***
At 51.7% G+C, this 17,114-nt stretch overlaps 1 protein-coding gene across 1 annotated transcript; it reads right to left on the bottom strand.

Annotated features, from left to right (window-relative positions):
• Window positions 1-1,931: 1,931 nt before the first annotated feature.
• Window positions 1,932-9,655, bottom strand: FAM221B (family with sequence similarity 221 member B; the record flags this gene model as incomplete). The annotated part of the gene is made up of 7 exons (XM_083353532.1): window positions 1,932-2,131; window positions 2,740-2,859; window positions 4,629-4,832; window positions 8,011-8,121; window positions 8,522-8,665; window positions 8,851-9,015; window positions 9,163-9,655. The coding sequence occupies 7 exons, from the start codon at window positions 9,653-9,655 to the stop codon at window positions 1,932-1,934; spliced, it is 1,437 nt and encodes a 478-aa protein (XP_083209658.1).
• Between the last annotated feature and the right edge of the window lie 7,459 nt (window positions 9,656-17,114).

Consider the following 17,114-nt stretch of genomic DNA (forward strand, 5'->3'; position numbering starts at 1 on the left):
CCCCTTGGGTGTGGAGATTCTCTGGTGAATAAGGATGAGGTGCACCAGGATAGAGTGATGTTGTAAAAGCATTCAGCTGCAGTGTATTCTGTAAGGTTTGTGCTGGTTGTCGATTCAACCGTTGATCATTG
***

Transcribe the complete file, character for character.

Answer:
At 51.7% G+C, this 17,114-nt stretch overlaps 1 protein-coding gene across 1 annotated transcript; it reads right to left on the bottom strand.

Annotated features, from left to right (window-relative positions):
• Window positions 1-1,931: 1,931 nt before the first annotated feature.
• Window positions 1,932-9,655, bottom strand: FAM221B (family with sequence similarity 221 member B; the record flags this gene model as incomplete). The annotated part of the gene is made up of 7 exons (XM_083353532.1): window positions 1,932-2,131; window positions 2,740-2,859; window positions 4,629-4,832; window positions 8,011-8,121; window positions 8,522-8,665; window positions 8,851-9,015; window positions 9,163-9,655. The coding sequence occupies 7 exons, from the start codon at window positions 9,653-9,655 to the stop codon at window positions 1,932-1,934; spliced, it is 1,437 nt and encodes a 478-aa protein (XP_083209658.1).
• Between the last annotated feature and the right edge of the window lie 7,459 nt (window positions 9,656-17,114).

Consider the following 17,114-nt stretch of genomic DNA (forward strand, 5'->3'; position numbering starts at 1 on the left):
CCCCTTGGGTGTGGAGATTCTCTGGTGAATAAGGATGAGGTGCACCAGGATAGAGTGATGTTGTAAAAGCATTCAGCTGCAGTGTATTCTGTAAGGTTTGTGCTGGTTGTCGATTCAACCGTTGATCATTG